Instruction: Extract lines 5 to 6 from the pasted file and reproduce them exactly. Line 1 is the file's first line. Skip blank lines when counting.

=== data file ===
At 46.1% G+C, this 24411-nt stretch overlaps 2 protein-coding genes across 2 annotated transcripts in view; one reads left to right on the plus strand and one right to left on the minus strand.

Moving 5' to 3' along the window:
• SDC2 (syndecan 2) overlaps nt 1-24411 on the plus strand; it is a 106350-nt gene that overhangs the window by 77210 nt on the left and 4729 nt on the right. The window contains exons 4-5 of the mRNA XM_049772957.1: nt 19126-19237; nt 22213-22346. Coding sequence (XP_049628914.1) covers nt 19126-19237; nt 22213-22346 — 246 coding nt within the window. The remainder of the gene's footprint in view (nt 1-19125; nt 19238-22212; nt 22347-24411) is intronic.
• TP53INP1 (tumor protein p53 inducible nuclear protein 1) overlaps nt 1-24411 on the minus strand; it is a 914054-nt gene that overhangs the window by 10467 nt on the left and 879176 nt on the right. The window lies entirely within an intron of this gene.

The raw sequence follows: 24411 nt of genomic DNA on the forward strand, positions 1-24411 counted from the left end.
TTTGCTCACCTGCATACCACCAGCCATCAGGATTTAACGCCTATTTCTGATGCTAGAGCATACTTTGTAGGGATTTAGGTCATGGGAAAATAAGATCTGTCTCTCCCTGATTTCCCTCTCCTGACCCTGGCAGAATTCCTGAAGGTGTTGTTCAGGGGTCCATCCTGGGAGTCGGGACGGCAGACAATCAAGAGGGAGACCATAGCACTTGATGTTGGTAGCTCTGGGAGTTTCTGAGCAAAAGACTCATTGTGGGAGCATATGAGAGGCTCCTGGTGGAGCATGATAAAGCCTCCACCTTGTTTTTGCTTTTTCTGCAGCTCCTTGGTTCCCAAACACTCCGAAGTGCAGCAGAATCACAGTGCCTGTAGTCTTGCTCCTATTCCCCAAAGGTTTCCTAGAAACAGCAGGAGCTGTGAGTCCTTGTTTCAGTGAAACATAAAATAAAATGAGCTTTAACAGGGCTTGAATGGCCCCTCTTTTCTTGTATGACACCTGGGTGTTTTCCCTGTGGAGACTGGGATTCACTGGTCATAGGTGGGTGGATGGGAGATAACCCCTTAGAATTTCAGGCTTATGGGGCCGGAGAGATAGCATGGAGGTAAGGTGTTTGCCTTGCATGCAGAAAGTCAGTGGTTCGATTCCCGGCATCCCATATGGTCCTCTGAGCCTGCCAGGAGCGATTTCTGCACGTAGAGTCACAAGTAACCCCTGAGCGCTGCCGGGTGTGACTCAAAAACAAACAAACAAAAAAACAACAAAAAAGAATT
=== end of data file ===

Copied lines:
The raw sequence follows: 24411 nt of genomic DNA on the forward strand, positions 1-24411 counted from the left end.
TTTGCTCACCTGCATACCACCAGCCATCAGGATTTAACGCCTATTTCTGATGCTAGAGCATACTTTGTAGGGATTTAGGTCATGGGAAAATAAGATCTGTCTCTCCCTGATTTCCCTCTCCTGACCCTGGCAGAATTCCTGAAGGTGTTGTTCAGGGGTCCATCCTGGGAGTCGGGACGGCAGACAATCAAGAGGGAGACCATAGCACTTGATGTTGGTAGCTCTGGGAGTTTCTGAGCAAAAGACTCATTGTGGGAGCATATGAGAGGCTCCTGGTGGAGCATGATAAAGCCTCCACCTTGTTTTTGCTTTTTCTGCAGCTCCTTGGTTCCCAAACACTCCGAAGTGCAGCAGAATCACAGTGCCTGTAGTCTTGCTCCTATTCCCCAAAGGTTTCCTAGAAACAGCAGGAGCTGTGAGTCCTTGTTTCAGTGAAACATAAAATAAAATGAGCTTTAACAGGGCTTGAATGGCCCCTCTTTTCTTGTATGACACCTGGGTGTTTTCCCTGTGGAGACTGGGATTCACTGGTCATAGGTGGGTGGATGGGAGATAACCCCTTAGAATTTCAGGCTTATGGGGCCGGAGAGATAGCATGGAGGTAAGGTGTTTGCCTTGCATGCAGAAAGTCAGTGGTTCGATTCCCGGCATCCCATATGGTCCTCTGAGCCTGCCAGGAGCGATTTCTGCACGTAGAGTCACAAGTAACCCCTGAGCGCTGCCGGGTGTGACTCAAAAACAAACAAACAAAAAAACAACAAAAAAGAATT